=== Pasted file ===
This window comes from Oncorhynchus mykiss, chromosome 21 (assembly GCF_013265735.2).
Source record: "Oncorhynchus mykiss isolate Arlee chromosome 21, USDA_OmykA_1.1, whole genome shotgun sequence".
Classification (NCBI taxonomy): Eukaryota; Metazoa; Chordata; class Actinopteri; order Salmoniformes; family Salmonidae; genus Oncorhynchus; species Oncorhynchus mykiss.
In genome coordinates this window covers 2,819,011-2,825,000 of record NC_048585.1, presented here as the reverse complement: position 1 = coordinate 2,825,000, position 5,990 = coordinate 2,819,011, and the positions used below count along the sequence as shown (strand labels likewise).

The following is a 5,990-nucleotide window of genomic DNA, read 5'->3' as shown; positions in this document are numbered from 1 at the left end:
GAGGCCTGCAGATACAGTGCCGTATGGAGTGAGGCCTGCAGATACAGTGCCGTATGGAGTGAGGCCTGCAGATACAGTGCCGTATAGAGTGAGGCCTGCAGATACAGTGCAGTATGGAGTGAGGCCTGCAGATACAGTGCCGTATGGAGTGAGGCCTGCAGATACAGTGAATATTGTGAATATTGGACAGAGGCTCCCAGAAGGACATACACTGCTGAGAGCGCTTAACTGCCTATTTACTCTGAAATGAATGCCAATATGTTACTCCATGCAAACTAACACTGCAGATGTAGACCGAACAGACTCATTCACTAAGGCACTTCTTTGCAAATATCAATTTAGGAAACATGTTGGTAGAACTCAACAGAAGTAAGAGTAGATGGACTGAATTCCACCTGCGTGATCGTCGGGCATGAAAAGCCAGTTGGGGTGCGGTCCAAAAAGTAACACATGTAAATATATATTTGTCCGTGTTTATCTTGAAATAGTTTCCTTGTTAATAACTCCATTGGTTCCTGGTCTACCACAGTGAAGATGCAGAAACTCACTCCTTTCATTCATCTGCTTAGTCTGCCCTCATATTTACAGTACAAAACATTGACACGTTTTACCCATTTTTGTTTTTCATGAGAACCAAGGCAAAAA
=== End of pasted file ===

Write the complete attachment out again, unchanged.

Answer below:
This window comes from Oncorhynchus mykiss, chromosome 21 (assembly GCF_013265735.2).
Source record: "Oncorhynchus mykiss isolate Arlee chromosome 21, USDA_OmykA_1.1, whole genome shotgun sequence".
Classification (NCBI taxonomy): Eukaryota; Metazoa; Chordata; class Actinopteri; order Salmoniformes; family Salmonidae; genus Oncorhynchus; species Oncorhynchus mykiss.
In genome coordinates this window covers 2,819,011-2,825,000 of record NC_048585.1, presented here as the reverse complement: position 1 = coordinate 2,825,000, position 5,990 = coordinate 2,819,011, and the positions used below count along the sequence as shown (strand labels likewise).

The following is a 5,990-nucleotide window of genomic DNA, read 5'->3' as shown; positions in this document are numbered from 1 at the left end:
GAGGCCTGCAGATACAGTGCCGTATGGAGTGAGGCCTGCAGATACAGTGCCGTATGGAGTGAGGCCTGCAGATACAGTGCCGTATAGAGTGAGGCCTGCAGATACAGTGCAGTATGGAGTGAGGCCTGCAGATACAGTGCCGTATGGAGTGAGGCCTGCAGATACAGTGAATATTGTGAATATTGGACAGAGGCTCCCAGAAGGACATACACTGCTGAGAGCGCTTAACTGCCTATTTACTCTGAAATGAATGCCAATATGTTACTCCATGCAAACTAACACTGCAGATGTAGACCGAACAGACTCATTCACTAAGGCACTTCTTTGCAAATATCAATTTAGGAAACATGTTGGTAGAACTCAACAGAAGTAAGAGTAGATGGACTGAATTCCACCTGCGTGATCGTCGGGCATGAAAAGCCAGTTGGGGTGCGGTCCAAAAAGTAACACATGTAAATATATATTTGTCCGTGTTTATCTTGAAATAGTTTCCTTGTTAATAACTCCATTGGTTCCTGGTCTACCACAGTGAAGATGCAGAAACTCACTCCTTTCATTCATCTGCTTAGTCTGCCCTCATATTTACAGTACAAAACATTGACACGTTTTACCCATTTTTGTTTTTCATGAGAACCAAGGCAAAAA